Joyner's School of Music (SwanoDown Report)

Reported by Imani Wj Wright

I'll never forget my first day of classes at The Peabody Institute. I was nervous, stomach had butterflies, and truly was uncertain about my decision to take on the endeavor. Am I prepared? Do I know what the future holds? Will I embarrass myself? Those are all things I pondered while making my way to my private voice lesson. It was early, 10am to be exact. As the door in front of me began to open, the sun was unforgivably beaming in my eye. The moment had become a tangible reality. I was now face to face with my vocal instructor, Ms. Carol Cavey-Miles.

Ms. Cavey-Miles had me sit on a couch in the front of her room and asked me an assortment of questions. After a bit of a lengthy conversation, she said to me: "I realize you talk quite fast- we'll work on that." We didn't recite a single bit of music that morning as she took that time to gauge Imani Wj Wright as a human being before viewing me an artist. That morning and the two years I spent with Ms. Cavey-Miles thereafter left a lasting impact on my work ethic and more importantly, my life.

So, when I see entities like Joyner's School of Music, in Jacksonville, Florida, chills tend to run down my spine. I know and understand the importance of institutions as such. They have the ability to create a path for those who may not have even seen the path ahead. That's what music can do, but most importantly, that's what dedicated people like Irma and Kenneth Joyner can do, for many generations to come. 

Joyner's School of Music was founded the way most great things are- out of necessity. 

"We decided to open a school in our community for so many reasons. One of them is to inspire the youth and the community as a whole. We know that seeing a black opera singer has been taboo in our communities, so has developing strong sight-reading skills. I am a huge advocate of pushing sight-reading because so many of us love to sing or play an instrument but don't know how to sight-read our way out of a paper bag.” Said Ms. Joyner.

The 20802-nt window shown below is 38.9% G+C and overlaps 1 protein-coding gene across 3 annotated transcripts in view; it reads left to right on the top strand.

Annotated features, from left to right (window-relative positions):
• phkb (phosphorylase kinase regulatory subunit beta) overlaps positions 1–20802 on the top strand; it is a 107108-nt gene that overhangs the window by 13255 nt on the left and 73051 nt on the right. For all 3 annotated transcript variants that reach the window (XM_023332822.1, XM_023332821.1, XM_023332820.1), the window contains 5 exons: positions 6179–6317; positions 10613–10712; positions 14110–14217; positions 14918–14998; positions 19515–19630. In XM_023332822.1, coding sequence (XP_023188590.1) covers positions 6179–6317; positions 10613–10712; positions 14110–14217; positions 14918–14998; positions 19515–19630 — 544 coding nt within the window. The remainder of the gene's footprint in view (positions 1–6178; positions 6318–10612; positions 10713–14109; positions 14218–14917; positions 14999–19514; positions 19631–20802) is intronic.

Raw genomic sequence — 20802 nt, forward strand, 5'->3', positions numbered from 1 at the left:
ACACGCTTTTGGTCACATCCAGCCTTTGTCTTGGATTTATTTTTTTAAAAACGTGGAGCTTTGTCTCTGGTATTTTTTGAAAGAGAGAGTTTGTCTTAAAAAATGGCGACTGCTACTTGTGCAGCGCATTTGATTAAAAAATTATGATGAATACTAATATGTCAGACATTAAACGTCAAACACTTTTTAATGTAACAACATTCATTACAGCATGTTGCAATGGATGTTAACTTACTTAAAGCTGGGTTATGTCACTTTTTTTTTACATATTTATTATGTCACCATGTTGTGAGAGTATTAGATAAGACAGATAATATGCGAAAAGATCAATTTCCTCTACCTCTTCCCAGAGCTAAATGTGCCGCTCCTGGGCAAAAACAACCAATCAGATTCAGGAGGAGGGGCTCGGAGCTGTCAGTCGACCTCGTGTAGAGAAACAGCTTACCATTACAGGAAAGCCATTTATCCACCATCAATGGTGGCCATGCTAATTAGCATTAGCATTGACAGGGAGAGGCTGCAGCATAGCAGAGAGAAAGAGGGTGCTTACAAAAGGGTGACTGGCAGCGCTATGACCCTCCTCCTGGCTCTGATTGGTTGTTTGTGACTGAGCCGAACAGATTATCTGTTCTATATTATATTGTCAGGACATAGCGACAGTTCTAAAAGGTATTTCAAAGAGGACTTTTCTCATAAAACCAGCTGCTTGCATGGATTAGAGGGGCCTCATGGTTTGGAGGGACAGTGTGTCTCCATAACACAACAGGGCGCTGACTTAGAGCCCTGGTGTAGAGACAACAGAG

"This is one of the reasons I believe a lot of black musicians miss out on great job opportunities in music. If you can not sight-read, it limits your options. So, my husband and I have developed a program called Junior Jam Sessions which allows children as young as a year old to learn skills such as sight-reading, and understanding pitch recognition. We develop their ear, they get to laugh, sign and have fun learning with my husband and I every week." She added. 

With the novel COVID-19 virus impacting the way we've had to interact with one another, Joyner's School of Music had to take a hiatus. Their mission statement reads: "Our mission is to inspire, teach and nurture our students so that they can achieve greatness in their lives. Everyone deserves the opportunity to grow into the best version of themselves. We will help you move towards your greatness." So of course, they found a way to keep things moving. Joyner's School of Music has gone virtual, with the same passion and values upheld. When the goal is to progress and propel the youth, they had no other options but to keep it moving. 

Though music is the leading focus of Joyner's School of Music, the overarching growth of character and self-assurance is also emphasized. 

Ms. Joyner told SwanoDown:
"I have witnessed my students gain confidence in their ability to think more critically about the music they are creating and become more aware of how the music they perform changes the world."

She concluded:
"I hope for my students to gain the skills to motivate themselves and others, literacy skills in their first language as well as other languages, communication skills, relationship and networking, critical thinking skills, leadership and business skills."

Joyner's School of Music (Website):

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